Geologic forces and the steady work of crashing waves have sculpted the shoreline of Santa Cruz and San Mateo counties.
by Sarah Derouin
During your travels between Santa Cruz and Half Moon Bay, you’ve likely noticed expansive flat stretches of land above the shoreline usually covered by rows of strawberries, Brussels sprouts or artichokes. Those lovely flat fields sit atop formations that geologists call marine terraces.
Over hundreds of thousands of years, the interplay between colliding tectonic plates and rising and falling sea levels creates flat areas of beach deposits. Steady geologic forces lift these platforms out of the water while beaches are carved by ocean waves. The position of the shoreline changes over time—water levels can rise and fall as much as 100 meters as the climate fluctuates. These processes repeat in a relentless cycle.
“For marine terraces we need two things to happen: slow, constant uplift and an oscillating sea level,” says coastal geologist Gary Griggs of UC Santa Cruz. “The terraces are like a dipstick of two very important processes.”
Terraces only form where the coastal rocks are easy to erode. For instance, much of Santa Cruz County has soft mudstone bedrock, creating multiple terrace platforms along the coast. In contrast, Big Sur has a mix of much harder granitic and metamorphic rocks. Those sturdy rocks create steep, rugged cliffs that drop 200 feet to the sea.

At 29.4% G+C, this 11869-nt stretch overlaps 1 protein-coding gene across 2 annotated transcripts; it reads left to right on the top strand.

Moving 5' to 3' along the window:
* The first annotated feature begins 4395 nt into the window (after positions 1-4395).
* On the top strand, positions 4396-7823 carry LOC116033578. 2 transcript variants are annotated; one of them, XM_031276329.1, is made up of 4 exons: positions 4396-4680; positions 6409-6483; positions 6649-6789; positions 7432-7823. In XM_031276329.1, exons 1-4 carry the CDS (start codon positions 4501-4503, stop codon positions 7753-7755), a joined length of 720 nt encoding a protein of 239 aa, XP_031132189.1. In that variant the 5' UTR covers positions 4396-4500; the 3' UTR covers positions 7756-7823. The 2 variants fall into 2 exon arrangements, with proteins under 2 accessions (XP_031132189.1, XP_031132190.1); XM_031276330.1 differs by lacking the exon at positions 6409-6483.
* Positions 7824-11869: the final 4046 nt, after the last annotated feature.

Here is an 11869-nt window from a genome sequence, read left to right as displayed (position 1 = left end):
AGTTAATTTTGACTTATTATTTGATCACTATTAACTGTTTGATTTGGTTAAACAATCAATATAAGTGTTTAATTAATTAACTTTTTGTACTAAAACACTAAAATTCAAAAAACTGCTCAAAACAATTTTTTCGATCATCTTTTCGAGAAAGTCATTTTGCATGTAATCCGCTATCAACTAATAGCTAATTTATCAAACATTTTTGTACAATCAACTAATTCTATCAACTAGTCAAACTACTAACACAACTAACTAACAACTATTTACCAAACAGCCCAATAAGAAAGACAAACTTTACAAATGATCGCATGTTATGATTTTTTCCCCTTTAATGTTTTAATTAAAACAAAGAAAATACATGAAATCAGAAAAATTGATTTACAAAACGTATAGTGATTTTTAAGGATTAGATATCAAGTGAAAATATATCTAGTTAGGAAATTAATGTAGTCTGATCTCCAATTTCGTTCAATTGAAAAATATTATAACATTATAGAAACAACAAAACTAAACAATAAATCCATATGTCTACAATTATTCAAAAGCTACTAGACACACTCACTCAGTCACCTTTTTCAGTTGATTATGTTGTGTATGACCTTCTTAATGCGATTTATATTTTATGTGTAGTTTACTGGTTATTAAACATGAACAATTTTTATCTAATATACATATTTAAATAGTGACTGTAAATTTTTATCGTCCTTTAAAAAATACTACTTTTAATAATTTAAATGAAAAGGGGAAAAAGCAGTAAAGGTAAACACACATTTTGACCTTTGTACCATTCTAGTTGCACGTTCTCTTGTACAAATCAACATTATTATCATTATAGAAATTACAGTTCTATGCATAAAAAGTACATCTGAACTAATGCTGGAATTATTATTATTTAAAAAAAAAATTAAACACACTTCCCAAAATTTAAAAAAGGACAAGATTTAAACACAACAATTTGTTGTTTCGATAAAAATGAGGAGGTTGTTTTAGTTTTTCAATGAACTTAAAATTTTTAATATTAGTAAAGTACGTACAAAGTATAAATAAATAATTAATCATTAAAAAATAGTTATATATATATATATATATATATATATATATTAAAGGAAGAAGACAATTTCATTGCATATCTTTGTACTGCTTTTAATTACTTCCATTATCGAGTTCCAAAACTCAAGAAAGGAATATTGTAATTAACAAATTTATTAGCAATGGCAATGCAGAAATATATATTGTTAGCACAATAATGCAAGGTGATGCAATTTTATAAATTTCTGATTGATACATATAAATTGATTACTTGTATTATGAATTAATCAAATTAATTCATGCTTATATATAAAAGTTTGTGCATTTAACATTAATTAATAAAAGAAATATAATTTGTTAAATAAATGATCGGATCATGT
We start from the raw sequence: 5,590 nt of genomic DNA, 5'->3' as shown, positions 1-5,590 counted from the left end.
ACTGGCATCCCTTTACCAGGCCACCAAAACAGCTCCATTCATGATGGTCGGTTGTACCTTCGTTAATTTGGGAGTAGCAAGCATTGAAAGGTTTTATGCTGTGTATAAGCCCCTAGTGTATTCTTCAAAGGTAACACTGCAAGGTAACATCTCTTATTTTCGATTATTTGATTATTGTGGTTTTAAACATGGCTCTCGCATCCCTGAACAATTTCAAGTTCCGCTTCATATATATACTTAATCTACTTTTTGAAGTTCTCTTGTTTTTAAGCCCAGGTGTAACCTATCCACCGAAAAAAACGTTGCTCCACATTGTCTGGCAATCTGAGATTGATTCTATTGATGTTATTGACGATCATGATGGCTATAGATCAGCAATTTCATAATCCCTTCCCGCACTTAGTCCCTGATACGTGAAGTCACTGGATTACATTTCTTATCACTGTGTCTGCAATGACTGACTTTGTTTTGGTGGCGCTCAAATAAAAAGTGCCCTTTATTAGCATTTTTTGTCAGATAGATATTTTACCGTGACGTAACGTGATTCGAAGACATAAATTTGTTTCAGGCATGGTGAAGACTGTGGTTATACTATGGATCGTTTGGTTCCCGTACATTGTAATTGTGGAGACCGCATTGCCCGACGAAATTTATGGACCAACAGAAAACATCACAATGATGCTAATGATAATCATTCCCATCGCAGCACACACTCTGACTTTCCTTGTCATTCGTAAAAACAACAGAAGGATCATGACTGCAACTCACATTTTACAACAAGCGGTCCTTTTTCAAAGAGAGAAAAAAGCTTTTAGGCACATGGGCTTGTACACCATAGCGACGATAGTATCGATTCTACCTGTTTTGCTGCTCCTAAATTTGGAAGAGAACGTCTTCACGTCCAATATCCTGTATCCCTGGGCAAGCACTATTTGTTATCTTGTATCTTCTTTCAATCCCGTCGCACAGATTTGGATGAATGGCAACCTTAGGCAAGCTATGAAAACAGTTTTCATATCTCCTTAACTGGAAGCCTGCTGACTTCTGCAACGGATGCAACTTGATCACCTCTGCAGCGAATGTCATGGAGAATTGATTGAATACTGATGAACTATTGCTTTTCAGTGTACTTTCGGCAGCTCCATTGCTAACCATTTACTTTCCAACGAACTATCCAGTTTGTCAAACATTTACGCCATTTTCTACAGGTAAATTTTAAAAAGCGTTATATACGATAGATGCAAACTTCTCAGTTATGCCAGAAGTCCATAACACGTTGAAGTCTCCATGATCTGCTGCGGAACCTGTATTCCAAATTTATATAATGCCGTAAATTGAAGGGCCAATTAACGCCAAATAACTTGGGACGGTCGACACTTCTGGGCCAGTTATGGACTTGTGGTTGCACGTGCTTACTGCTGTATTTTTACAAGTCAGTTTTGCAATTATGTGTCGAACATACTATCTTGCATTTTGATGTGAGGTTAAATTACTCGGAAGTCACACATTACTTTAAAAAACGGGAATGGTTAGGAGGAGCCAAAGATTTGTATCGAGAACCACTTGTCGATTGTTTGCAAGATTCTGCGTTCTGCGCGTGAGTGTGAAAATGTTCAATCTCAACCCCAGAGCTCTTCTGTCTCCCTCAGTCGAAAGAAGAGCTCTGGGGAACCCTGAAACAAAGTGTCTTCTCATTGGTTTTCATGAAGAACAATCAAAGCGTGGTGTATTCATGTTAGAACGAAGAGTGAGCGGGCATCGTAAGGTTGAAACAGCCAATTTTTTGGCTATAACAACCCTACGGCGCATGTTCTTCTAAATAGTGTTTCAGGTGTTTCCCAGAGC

As many as five terraces rise from the coast near Santa Cruz. One place you can easily see them is Wilder Ranch. Trails for biking or hiking will take you across several marine terraces. When you switch from a flat or gently sloping stretch to a steep climb, then back to flat, you are traversing former shoreline platforms and old seacliffs. Indeed, your afternoon bike ride could take you on a geologic journey spanning 600,000 years.
Note from the editors: Science Spotlights are a joint project of the UCSC Science Communication Program and Hilltromper. This article was published in November 2016.